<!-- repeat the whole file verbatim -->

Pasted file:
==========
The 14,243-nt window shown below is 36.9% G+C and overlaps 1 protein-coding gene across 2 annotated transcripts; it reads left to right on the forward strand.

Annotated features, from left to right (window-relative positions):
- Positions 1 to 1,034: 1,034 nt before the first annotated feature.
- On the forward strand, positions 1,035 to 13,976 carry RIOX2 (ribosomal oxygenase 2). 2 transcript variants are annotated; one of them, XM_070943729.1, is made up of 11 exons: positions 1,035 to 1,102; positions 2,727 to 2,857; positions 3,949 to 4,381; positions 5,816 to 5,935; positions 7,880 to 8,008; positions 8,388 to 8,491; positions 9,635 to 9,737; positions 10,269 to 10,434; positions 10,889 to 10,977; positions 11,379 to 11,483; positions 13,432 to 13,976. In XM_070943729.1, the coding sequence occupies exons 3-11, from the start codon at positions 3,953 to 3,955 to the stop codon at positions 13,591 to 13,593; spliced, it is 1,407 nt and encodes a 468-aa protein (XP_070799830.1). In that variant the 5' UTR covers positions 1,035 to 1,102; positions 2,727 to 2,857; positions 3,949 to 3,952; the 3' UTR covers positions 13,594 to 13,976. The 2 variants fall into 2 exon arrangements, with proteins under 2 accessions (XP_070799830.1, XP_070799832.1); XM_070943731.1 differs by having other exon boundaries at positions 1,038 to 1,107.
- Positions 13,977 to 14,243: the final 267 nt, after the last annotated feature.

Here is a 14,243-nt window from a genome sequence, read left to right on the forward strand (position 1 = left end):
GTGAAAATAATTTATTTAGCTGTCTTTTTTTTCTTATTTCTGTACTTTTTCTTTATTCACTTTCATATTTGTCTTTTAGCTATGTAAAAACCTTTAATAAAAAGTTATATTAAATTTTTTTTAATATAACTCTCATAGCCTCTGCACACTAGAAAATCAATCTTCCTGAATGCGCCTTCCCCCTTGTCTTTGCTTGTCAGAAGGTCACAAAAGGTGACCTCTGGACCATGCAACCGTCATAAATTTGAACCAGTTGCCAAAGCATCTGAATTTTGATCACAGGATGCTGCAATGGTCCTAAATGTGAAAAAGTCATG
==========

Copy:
The 14,243-nt window shown below is 36.9% G+C and overlaps 1 protein-coding gene across 2 annotated transcripts; it reads left to right on the forward strand.

Annotated features, from left to right (window-relative positions):
- Positions 1 to 1,034: 1,034 nt before the first annotated feature.
- On the forward strand, positions 1,035 to 13,976 carry RIOX2 (ribosomal oxygenase 2). 2 transcript variants are annotated; one of them, XM_070943729.1, is made up of 11 exons: positions 1,035 to 1,102; positions 2,727 to 2,857; positions 3,949 to 4,381; positions 5,816 to 5,935; positions 7,880 to 8,008; positions 8,388 to 8,491; positions 9,635 to 9,737; positions 10,269 to 10,434; positions 10,889 to 10,977; positions 11,379 to 11,483; positions 13,432 to 13,976. In XM_070943729.1, the coding sequence occupies exons 3-11, from the start codon at positions 3,953 to 3,955 to the stop codon at positions 13,591 to 13,593; spliced, it is 1,407 nt and encodes a 468-aa protein (XP_070799830.1). In that variant the 5' UTR covers positions 1,035 to 1,102; positions 2,727 to 2,857; positions 3,949 to 3,952; the 3' UTR covers positions 13,594 to 13,976. The 2 variants fall into 2 exon arrangements, with proteins under 2 accessions (XP_070799830.1, XP_070799832.1); XM_070943731.1 differs by having other exon boundaries at positions 1,038 to 1,107.
- Positions 13,977 to 14,243: the final 267 nt, after the last annotated feature.

Here is a 14,243-nt window from a genome sequence, read left to right on the forward strand (position 1 = left end):
GTGAAAATAATTTATTTAGCTGTCTTTTTTTTCTTATTTCTGTACTTTTTCTTTATTCACTTTCATATTTGTCTTTTAGCTATGTAAAAACCTTTAATAAAAAGTTATATTAAATTTTTTTTAATATAACTCTCATAGCCTCTGCACACTAGAAAATCAATCTTCCTGAATGCGCCTTCCCCCTTGTCTTTGCTTGTCAGAAGGTCACAAAAGGTGACCTCTGGACCATGCAACCGTCATAAATTTGAACCAGTTGCCAAAGCATCTGAATTTTGATCACAGGATGCTGCAATGGTCCTAAATGTGAAAAAGTCATG